The United States on Saturday criticized Rwandan President Paul Kagame's decision to seek a third term in 2017.
In a statement, State Department spokesman John Kirby said the U.S. was disappointed with the move, saying Kagame "ignores an historic opportunity to reinforce and solidify the democratic institutions the Rwandan people have for more than 20 years labored so hard to establish."
Kagame announced his decision in a televised address Friday, saying, "Given the importance and consideration you attach to this, I can only accept." Kagame, however, added that he did not think the country's aim was to have a "president for life" and said he would not want such a thing.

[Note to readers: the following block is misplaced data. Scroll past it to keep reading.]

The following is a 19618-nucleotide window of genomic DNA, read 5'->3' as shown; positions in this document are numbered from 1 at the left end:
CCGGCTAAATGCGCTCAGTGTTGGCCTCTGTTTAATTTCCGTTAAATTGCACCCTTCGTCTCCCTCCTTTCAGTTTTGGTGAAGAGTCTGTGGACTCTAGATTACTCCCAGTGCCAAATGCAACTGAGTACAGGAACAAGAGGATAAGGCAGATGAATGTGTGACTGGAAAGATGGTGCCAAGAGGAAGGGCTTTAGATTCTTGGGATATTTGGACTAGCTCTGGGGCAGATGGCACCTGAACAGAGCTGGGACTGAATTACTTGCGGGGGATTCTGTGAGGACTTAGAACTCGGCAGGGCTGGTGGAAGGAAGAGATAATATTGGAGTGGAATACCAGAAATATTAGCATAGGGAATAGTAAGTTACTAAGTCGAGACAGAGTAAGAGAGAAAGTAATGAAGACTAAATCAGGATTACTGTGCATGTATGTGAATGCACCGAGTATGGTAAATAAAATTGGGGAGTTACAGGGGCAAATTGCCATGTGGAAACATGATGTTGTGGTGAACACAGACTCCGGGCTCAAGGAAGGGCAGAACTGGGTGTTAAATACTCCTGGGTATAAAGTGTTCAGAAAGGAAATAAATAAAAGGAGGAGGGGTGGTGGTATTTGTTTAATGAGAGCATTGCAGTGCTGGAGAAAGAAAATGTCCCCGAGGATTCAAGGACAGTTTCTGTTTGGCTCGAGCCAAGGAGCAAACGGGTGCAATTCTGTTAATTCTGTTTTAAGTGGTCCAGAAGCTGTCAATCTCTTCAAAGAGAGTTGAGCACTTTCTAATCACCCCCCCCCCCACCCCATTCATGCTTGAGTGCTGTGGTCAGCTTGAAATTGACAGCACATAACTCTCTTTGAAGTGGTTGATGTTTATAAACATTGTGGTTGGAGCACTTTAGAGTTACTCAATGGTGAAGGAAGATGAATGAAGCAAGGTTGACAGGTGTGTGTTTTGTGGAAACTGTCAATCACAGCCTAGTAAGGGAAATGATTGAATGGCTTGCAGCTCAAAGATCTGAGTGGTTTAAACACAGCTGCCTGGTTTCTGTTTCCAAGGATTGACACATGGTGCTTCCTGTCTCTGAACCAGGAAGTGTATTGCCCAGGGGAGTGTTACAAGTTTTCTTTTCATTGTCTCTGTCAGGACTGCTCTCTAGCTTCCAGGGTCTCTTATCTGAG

Last month, the country voted in a referendum to change the constitution to allow him to run.
On Monday, Kagame thanked the nation for voting to change term limits in the constitution, but at the time he did not hint about whether he planned to seek re-election.
The Rwandan leader's term ends in 2017. The new changes allow Kagame, 58, to run for another seven-year term, followed by two five-year terms, potentially keeping him in office until 2034.
Ninety-eight percent of voters approved the constitutional amendments in the referendum.